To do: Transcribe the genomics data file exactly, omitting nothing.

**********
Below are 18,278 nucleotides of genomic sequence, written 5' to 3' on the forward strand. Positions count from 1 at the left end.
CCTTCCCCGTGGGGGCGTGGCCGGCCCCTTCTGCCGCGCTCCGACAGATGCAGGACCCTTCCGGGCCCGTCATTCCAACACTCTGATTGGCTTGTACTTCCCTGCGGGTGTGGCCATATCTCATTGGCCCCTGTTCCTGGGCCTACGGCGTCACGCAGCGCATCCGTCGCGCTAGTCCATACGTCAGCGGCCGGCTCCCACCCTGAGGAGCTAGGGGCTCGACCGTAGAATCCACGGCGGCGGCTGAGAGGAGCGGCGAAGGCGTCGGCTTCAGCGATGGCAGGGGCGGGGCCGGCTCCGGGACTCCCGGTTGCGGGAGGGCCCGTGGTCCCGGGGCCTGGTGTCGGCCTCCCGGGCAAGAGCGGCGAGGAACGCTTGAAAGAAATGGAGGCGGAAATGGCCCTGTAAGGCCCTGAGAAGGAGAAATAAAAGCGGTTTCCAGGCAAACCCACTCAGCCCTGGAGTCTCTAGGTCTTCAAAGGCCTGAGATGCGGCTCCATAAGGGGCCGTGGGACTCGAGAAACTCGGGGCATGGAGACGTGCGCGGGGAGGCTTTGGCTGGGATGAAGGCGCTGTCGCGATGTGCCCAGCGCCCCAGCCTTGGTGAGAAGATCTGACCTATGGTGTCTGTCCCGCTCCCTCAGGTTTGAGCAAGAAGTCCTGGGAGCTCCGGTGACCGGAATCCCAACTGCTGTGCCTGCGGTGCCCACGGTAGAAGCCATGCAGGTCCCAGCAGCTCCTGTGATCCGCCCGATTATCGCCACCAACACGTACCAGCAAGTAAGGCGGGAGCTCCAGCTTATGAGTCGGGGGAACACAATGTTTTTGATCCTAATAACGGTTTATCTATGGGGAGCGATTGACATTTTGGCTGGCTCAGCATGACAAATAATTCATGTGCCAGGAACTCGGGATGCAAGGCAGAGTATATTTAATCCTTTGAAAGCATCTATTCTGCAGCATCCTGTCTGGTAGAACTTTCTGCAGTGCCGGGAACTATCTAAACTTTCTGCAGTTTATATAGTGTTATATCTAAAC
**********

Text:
Below are 18,278 nucleotides of genomic sequence, written 5' to 3' on the forward strand. Positions count from 1 at the left end.
CCTTCCCCGTGGGGGCGTGGCCGGCCCCTTCTGCCGCGCTCCGACAGATGCAGGACCCTTCCGGGCCCGTCATTCCAACACTCTGATTGGCTTGTACTTCCCTGCGGGTGTGGCCATATCTCATTGGCCCCTGTTCCTGGGCCTACGGCGTCACGCAGCGCATCCGTCGCGCTAGTCCATACGTCAGCGGCCGGCTCCCACCCTGAGGAGCTAGGGGCTCGACCGTAGAATCCACGGCGGCGGCTGAGAGGAGCGGCGAAGGCGTCGGCTTCAGCGATGGCAGGGGCGGGGCCGGCTCCGGGACTCCCGGTTGCGGGAGGGCCCGTGGTCCCGGGGCCTGGTGTCGGCCTCCCGGGCAAGAGCGGCGAGGAACGCTTGAAAGAAATGGAGGCGGAAATGGCCCTGTAAGGCCCTGAGAAGGAGAAATAAAAGCGGTTTCCAGGCAAACCCACTCAGCCCTGGAGTCTCTAGGTCTTCAAAGGCCTGAGATGCGGCTCCATAAGGGGCCGTGGGACTCGAGAAACTCGGGGCATGGAGACGTGCGCGGGGAGGCTTTGGCTGGGATGAAGGCGCTGTCGCGATGTGCCCAGCGCCCCAGCCTTGGTGAGAAGATCTGACCTATGGTGTCTGTCCCGCTCCCTCAGGTTTGAGCAAGAAGTCCTGGGAGCTCCGGTGACCGGAATCCCAACTGCTGTGCCTGCGGTGCCCACGGTAGAAGCCATGCAGGTCCCAGCAGCTCCTGTGATCCGCCCGATTATCGCCACCAACACGTACCAGCAAGTAAGGCGGGAGCTCCAGCTTATGAGTCGGGGGAACACAATGTTTTTGATCCTAATAACGGTTTATCTATGGGGAGCGATTGACATTTTGGCTGGCTCAGCATGACAAATAATTCATGTGCCAGGAACTCGGGATGCAAGGCAGAGTATATTTAATCCTTTGAAAGCATCTATTCTGCAGCATCCTGTCTGGTAGAACTTTCTGCAGTGCCGGGAACTATCTAAACTTTCTGCAGTTTATATAGTGTTATATCTAAAC